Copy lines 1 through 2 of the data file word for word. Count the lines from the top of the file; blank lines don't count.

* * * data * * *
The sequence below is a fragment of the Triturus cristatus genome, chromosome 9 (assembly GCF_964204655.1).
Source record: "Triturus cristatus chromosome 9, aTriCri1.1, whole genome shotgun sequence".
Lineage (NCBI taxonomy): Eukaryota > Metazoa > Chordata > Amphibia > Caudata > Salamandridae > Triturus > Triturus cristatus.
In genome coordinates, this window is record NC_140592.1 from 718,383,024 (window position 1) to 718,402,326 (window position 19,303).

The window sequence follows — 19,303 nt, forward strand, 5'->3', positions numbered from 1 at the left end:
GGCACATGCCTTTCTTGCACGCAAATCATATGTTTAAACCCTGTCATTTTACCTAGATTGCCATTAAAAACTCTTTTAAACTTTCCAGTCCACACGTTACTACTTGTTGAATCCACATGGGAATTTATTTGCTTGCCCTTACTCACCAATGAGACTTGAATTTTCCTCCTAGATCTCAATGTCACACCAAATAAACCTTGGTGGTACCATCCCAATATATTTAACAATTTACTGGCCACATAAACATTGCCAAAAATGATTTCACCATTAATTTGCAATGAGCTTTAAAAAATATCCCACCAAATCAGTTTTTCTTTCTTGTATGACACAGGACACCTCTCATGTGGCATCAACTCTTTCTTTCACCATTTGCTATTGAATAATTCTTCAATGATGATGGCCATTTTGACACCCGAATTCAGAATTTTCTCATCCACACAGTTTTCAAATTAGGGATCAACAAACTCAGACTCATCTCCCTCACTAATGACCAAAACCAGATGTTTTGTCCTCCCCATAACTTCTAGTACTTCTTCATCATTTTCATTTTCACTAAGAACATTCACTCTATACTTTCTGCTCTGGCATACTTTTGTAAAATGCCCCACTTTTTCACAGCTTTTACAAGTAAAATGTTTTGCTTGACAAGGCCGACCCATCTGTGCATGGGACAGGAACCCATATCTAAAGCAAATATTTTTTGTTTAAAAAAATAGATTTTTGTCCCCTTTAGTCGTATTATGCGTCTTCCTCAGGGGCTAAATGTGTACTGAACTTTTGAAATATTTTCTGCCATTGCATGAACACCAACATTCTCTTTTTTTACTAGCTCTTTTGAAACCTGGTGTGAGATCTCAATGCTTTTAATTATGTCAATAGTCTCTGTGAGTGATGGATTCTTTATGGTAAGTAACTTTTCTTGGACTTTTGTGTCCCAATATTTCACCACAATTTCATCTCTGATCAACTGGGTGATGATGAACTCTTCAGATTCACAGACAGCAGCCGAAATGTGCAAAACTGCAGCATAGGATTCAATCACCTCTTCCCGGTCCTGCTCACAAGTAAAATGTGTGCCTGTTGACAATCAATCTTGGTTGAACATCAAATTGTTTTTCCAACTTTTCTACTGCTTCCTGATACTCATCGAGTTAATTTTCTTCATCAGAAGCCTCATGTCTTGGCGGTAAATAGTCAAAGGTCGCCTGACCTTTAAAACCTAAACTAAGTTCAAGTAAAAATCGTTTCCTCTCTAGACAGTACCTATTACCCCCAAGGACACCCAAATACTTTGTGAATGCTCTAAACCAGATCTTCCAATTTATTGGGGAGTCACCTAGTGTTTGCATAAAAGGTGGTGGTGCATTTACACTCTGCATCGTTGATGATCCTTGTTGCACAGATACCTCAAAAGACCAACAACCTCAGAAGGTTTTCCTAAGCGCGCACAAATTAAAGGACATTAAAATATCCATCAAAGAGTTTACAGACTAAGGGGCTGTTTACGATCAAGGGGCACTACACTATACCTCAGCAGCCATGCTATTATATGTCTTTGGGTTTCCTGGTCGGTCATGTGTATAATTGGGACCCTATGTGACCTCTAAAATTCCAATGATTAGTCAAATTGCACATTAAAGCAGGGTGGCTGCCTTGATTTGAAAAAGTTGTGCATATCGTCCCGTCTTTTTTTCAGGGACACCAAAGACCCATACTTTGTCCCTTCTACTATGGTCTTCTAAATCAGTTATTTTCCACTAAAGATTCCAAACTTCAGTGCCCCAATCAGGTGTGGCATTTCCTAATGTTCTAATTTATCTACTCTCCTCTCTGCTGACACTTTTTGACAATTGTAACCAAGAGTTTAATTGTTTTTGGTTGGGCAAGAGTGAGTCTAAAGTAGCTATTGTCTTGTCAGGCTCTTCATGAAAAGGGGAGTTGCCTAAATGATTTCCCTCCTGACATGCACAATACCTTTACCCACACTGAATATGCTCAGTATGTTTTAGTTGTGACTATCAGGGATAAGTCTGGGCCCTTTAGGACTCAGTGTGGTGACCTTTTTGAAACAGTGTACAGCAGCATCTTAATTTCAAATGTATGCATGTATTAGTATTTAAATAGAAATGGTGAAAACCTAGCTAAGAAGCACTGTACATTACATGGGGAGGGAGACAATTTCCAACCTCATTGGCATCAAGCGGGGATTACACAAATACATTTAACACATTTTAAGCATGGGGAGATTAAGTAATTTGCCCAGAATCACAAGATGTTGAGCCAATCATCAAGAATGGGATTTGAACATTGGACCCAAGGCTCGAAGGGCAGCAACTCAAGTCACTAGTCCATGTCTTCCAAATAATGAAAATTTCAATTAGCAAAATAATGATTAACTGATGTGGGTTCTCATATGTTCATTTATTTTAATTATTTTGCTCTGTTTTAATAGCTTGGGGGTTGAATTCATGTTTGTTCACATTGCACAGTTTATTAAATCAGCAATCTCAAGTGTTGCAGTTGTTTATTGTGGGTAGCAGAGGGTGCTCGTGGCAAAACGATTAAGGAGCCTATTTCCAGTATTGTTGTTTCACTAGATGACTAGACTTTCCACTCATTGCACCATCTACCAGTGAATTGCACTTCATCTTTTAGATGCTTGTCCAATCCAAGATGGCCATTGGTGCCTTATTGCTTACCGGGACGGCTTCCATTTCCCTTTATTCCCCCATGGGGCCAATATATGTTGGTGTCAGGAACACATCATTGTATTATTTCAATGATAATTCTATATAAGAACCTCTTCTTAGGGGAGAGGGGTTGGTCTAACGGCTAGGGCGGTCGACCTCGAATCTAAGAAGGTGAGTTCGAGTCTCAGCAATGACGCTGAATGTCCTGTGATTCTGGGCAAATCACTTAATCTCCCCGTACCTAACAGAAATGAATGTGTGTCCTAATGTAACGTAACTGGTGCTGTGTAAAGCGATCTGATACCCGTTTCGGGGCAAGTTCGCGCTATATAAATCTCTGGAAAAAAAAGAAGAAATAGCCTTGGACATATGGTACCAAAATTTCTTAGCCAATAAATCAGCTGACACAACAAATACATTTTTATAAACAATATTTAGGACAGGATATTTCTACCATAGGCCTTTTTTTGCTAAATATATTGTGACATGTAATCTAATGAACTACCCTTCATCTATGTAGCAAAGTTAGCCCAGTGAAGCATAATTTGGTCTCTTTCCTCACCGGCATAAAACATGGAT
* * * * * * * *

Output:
The sequence below is a fragment of the Triturus cristatus genome, chromosome 9 (assembly GCF_964204655.1).
Source record: "Triturus cristatus chromosome 9, aTriCri1.1, whole genome shotgun sequence".